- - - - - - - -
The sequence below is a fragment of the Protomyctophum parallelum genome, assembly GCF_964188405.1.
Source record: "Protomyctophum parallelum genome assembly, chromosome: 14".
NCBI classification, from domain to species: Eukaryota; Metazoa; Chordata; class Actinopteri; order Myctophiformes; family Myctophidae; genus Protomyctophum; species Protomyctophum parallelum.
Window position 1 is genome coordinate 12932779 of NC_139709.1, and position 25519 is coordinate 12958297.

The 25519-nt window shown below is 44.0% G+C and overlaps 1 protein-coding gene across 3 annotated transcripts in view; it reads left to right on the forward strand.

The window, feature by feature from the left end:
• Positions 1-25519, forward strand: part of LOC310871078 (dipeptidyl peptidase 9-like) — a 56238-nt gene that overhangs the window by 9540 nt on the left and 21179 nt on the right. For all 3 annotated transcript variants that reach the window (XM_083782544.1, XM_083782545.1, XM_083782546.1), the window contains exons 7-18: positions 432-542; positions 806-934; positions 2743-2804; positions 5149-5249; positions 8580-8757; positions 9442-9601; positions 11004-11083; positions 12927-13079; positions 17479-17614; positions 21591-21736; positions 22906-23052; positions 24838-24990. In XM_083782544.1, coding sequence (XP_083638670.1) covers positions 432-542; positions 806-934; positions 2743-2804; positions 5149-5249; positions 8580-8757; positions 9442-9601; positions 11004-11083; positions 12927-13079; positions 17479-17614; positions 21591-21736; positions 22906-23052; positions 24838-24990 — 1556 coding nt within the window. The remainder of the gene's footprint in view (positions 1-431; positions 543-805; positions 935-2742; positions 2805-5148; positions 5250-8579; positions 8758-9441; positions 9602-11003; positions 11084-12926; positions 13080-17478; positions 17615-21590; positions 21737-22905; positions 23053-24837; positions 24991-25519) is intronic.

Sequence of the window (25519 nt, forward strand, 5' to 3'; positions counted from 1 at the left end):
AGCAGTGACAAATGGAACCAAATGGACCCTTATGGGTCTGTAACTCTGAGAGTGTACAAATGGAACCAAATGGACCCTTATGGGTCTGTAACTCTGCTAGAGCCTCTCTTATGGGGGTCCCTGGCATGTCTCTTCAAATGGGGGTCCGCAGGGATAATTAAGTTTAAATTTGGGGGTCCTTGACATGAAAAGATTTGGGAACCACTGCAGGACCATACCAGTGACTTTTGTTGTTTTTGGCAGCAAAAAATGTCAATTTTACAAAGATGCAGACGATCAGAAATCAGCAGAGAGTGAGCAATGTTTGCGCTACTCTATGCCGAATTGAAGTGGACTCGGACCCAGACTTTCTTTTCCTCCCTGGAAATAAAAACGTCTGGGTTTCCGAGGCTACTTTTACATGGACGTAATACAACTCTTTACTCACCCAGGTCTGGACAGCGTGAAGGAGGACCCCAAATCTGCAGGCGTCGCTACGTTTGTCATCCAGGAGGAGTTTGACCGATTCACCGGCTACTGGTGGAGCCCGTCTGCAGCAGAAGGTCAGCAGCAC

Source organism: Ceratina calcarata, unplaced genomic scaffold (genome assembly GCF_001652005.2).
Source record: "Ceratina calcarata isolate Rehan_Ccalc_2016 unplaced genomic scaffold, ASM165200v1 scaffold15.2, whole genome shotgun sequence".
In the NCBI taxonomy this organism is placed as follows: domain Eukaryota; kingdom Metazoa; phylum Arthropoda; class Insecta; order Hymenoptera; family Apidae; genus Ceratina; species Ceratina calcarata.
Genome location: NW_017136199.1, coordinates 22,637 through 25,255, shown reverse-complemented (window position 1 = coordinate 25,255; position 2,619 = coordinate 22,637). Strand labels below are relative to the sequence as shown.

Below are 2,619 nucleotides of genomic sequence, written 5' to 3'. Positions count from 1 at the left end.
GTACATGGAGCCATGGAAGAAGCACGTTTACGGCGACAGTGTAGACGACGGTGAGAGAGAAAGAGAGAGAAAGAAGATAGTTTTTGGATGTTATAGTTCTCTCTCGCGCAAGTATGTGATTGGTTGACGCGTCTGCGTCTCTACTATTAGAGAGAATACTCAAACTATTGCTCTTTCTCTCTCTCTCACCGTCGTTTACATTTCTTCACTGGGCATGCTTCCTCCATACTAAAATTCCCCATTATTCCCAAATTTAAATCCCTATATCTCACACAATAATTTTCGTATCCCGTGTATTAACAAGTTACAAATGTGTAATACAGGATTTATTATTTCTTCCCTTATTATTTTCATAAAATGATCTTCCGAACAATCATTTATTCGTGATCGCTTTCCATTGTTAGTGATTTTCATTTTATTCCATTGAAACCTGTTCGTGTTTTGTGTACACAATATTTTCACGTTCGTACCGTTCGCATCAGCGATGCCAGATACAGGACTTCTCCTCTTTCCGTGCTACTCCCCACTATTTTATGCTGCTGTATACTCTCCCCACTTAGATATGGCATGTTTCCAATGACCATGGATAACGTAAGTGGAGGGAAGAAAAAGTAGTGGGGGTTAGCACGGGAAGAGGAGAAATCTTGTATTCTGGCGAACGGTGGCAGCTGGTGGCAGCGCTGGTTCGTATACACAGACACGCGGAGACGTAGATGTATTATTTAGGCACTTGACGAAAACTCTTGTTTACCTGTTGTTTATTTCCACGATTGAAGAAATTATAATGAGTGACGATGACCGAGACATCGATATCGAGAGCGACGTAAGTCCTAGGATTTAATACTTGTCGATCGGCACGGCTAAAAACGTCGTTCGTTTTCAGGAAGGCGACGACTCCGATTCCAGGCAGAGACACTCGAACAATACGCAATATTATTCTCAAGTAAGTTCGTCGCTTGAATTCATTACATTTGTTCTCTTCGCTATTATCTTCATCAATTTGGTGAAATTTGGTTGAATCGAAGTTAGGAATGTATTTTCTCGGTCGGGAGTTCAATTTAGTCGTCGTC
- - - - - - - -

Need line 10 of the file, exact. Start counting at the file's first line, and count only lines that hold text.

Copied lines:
Source organism: Ceratina calcarata, unplaced genomic scaffold (genome assembly GCF_001652005.2).